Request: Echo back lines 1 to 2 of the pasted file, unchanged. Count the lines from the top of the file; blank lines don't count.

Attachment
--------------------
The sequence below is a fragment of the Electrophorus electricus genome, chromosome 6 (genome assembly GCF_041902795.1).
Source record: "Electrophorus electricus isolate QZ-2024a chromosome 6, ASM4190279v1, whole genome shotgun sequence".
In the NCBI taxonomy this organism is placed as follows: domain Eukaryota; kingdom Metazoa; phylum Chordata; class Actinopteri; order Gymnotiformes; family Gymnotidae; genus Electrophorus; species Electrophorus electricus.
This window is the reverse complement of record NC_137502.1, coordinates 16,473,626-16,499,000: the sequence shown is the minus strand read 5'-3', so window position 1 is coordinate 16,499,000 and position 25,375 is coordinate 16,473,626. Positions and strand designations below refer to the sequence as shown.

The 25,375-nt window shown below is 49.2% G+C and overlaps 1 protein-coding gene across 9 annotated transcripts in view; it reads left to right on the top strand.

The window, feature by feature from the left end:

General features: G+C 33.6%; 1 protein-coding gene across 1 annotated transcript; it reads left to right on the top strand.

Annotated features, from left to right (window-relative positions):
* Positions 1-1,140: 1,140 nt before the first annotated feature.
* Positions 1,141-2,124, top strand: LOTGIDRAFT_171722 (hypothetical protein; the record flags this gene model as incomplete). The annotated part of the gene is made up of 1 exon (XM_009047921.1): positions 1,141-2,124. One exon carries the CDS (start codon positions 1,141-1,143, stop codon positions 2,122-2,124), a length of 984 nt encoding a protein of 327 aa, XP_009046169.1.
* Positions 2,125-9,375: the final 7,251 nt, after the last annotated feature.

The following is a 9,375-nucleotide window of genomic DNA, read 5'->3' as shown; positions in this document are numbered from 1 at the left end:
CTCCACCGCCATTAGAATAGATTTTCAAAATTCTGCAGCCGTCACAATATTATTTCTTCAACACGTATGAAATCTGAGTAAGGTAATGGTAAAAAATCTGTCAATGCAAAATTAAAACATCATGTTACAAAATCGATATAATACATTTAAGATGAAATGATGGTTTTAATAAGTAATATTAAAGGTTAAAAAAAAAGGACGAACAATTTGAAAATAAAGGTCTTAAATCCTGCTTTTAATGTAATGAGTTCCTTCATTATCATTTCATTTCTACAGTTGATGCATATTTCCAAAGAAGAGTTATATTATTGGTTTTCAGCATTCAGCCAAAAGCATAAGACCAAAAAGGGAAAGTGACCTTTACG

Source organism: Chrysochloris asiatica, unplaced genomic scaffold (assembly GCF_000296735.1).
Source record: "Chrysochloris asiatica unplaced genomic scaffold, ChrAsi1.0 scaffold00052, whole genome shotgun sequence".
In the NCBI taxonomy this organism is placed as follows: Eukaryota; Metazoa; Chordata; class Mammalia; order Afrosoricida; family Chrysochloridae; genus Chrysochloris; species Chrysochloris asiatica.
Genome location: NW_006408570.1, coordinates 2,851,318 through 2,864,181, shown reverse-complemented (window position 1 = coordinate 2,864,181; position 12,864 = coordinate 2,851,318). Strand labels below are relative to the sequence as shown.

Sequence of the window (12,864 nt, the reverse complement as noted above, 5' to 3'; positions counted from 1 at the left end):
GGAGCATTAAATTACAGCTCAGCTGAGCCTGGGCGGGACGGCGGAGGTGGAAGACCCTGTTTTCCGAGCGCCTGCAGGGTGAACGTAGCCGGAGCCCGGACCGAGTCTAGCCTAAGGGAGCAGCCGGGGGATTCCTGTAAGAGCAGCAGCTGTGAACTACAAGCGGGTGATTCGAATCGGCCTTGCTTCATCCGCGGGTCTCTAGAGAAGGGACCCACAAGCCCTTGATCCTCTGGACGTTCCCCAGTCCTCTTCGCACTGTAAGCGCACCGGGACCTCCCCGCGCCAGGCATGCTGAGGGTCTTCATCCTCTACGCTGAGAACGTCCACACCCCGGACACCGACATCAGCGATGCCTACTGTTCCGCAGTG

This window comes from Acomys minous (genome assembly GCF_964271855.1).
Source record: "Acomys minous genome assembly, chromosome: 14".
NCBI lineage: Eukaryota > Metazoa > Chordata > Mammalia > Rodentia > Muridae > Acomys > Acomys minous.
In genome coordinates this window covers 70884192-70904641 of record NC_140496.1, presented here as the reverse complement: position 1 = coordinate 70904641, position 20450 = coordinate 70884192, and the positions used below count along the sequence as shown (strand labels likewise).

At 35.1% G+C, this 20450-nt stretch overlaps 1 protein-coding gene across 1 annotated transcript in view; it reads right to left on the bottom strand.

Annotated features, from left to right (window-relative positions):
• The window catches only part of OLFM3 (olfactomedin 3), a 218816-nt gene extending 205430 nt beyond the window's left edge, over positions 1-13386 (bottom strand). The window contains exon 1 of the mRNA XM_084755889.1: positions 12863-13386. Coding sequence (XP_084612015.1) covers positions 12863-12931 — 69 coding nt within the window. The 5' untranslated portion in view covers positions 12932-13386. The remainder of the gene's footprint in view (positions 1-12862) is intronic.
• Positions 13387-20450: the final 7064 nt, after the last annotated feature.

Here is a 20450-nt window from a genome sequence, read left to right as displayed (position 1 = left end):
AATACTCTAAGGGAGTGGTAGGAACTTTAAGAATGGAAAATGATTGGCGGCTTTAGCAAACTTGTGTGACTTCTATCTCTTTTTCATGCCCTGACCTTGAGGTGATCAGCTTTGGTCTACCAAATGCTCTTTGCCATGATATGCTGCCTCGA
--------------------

The sequence below is a fragment of the Electrophorus electricus genome, chromosome 6 (genome assembly GCF_041902795.1).
Source record: "Electrophorus electricus isolate QZ-2024a chromosome 6, ASM4190279v1, whole genome shotgun sequence".